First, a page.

Create More Than Jewelry

Create More Than Jewelry post page

Online Dementia Journal

By Online Dementia JournalApril 21st, 2020

Create More Than Jewelry

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by Leslie Fuller, MSW,

PAC Certified Independent Trainer


My first experience in senior living was working for an independent living community with over 300 residents. I was instantly charmed with their stories, their advice, and the joy I found in helping them maneuver their new chapter of life. At the time, I was an avid jewelry maker, and started a weekly class teaching them technique and design. I looked forward to it each week as it was an artistic break from my other duties, and I was having fun with new friends.

After two years of teaching the class, I was promoted to my new role as an executive director of one of the company’s Alzheimers and dementia care communities. When I started, I thought about my jewelry making, and wondered, "Can these new residents who all have dementia even do this?” How silly was I.

My first class was definitely not ideal.  We ended up with beads all over the floor, but not due to their changing abilities. More due to my lack of understanding of how to partner with them, for them to be successful. The next class, I shifted the environment to be more functional and gave each jewelry maker a small dish towel to lay in front of them to help keep supplies on the table, in their own personal space. The shift worked!

I celebrated that success and continued to consider how to create an even more supportive environment. I went on to contact two of my friends from the independent living community, who were in their mid-80s at the time, and asked if they would like to come join us for a class. They both came over not knowing quite what to expect. Neither had ever spent time in this type of community that was supporting specialized care. They were both so supportive and helpful to the residents, and after the first class asked if they could come back again. The relationships formed by all were very meaningful.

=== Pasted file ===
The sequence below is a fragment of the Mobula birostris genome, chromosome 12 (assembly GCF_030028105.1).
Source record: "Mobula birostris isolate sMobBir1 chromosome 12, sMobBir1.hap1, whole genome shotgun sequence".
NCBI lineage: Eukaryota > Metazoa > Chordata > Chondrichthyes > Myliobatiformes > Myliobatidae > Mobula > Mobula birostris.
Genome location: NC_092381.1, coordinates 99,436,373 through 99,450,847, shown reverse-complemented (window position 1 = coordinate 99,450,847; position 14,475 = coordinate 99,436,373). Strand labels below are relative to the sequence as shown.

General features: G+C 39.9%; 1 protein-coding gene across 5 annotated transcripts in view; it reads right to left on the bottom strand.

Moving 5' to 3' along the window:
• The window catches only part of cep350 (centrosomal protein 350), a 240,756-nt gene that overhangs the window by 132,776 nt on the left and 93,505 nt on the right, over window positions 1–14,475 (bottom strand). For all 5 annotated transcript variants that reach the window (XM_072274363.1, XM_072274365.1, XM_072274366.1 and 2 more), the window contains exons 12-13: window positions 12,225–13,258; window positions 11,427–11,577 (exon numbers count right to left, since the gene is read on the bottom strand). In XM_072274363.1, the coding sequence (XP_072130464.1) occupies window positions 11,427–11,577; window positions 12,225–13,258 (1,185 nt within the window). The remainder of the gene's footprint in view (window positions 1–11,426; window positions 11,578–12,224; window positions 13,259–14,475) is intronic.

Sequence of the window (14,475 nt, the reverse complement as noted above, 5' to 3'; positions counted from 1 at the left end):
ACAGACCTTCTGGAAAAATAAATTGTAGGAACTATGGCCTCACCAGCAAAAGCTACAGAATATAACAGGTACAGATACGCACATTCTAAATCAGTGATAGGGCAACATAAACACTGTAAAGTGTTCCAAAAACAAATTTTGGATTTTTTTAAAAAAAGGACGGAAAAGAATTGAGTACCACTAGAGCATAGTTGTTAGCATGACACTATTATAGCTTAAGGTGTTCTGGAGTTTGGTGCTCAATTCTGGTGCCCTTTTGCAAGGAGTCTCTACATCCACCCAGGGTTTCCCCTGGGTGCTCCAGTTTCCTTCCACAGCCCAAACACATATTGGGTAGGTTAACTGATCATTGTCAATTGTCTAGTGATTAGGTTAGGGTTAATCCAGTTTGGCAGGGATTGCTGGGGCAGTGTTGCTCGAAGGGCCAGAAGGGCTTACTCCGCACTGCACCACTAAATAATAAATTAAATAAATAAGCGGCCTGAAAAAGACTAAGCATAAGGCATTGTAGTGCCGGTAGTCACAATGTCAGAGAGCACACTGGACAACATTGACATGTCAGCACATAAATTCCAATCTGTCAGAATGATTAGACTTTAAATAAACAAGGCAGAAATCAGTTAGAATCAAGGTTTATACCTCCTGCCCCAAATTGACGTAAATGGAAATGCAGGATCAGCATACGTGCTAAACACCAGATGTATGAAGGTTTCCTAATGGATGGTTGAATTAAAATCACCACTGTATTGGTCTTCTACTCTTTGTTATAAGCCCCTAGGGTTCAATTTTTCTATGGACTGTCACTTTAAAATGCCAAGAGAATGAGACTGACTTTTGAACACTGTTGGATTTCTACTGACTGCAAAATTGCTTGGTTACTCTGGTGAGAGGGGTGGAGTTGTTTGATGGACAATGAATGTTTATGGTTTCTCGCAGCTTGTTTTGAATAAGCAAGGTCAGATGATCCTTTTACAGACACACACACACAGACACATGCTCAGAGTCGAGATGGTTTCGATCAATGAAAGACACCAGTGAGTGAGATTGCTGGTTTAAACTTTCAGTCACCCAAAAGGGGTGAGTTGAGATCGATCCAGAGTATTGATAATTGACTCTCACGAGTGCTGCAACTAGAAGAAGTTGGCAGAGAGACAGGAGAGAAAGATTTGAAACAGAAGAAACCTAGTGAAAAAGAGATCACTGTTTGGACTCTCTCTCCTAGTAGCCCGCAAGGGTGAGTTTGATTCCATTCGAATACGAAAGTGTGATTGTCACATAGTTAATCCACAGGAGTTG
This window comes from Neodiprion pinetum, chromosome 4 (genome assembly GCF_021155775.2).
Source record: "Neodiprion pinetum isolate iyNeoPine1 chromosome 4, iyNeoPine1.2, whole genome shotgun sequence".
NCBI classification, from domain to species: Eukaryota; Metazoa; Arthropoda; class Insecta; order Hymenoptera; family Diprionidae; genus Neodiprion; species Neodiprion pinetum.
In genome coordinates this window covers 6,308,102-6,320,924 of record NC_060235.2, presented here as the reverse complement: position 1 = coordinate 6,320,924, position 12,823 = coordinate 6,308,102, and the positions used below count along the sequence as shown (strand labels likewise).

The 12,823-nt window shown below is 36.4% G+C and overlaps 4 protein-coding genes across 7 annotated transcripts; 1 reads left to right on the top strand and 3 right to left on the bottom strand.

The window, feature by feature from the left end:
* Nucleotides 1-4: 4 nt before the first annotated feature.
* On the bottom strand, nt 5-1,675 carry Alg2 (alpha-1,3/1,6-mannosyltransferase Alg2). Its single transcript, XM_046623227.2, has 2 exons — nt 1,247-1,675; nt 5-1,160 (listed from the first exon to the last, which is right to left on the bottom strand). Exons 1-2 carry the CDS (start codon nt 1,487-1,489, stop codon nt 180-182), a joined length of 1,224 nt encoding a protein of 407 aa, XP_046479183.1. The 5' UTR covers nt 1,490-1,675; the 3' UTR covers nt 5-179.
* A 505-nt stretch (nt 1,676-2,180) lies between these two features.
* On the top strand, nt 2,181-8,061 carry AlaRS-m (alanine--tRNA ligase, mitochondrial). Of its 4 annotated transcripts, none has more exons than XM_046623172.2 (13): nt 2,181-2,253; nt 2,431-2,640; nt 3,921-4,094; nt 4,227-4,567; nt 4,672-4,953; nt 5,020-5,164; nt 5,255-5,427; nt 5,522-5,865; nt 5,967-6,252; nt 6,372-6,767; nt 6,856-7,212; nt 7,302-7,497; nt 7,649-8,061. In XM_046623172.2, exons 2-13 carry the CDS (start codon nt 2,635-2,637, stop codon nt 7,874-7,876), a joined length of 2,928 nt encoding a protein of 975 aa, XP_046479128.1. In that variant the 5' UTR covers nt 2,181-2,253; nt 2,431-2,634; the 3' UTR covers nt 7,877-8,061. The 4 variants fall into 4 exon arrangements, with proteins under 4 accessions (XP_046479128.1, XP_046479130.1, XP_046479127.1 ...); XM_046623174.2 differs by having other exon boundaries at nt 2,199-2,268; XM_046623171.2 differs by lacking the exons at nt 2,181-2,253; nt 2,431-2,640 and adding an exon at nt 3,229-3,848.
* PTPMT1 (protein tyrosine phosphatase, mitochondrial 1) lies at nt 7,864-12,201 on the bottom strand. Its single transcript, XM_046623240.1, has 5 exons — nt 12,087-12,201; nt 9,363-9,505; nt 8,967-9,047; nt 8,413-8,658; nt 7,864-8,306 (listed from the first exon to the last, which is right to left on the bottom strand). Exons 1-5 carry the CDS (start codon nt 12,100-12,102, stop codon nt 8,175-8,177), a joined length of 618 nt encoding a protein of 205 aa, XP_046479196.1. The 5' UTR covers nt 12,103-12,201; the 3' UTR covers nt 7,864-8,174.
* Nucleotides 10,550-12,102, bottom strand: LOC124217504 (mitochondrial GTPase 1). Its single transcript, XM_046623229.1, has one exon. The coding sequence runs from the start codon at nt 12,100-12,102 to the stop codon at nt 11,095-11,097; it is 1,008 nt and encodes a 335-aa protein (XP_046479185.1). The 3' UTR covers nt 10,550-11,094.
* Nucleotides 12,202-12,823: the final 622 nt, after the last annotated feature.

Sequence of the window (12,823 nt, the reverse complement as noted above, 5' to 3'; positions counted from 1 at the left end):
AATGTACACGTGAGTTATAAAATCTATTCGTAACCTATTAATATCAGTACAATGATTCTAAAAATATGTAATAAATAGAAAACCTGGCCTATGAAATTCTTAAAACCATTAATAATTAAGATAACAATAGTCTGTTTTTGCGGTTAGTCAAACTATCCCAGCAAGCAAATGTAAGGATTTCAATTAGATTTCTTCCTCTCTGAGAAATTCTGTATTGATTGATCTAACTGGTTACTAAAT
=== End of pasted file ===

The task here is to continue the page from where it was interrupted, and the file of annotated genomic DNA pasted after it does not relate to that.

The independent living residents continued to join us monthly for two years, until I left to accept a new position. They told me many times that those trips meant so much to them, and how they looked forward to seeing their little ladies and laughing with them. Not only were friendships developed, but everyone gained skills over the two years. The people being supported saw improved dexterity and became skilled at creating new patterns.

Another great plus of this event was for the staff to see a leader from the community genuinely teaching, laughing, and engaging with the residents as their friend. It opened up their eyes to being more of a partner with them rather than just a caregiver. They saw me as a care partner. I still wear a pair of earrings created by one of the supported residents which was made for an Alzheimer’s Association fundraiser. That sale was a great moment of pride for everyone.

So much was gained through that class. So much more than just an arts and crafts slot on the calendar. When you seek meaningful engagement, all benefit. Mindfully creating an environment that has the right surfaces, social, functional, and friendly elements really contributes to fun, joy, and fulfillment for all.

Leslie Fuller, MSW, has been a dementia care professional for the past six years. She was an Executive Director of a Brookdale Alzheimers and dementia care community for two and a half years and then became a company dementia care specialist supporting communities across 13 states. In 2019, she became a PAC Certified Independent Trainer, whose mission is, using our talents and abilities to develop awareness, knowledge, and skill with all people, that will transform what exists into a more positive dementia care culture. Changing Dementia Care One Mind at a Time.   


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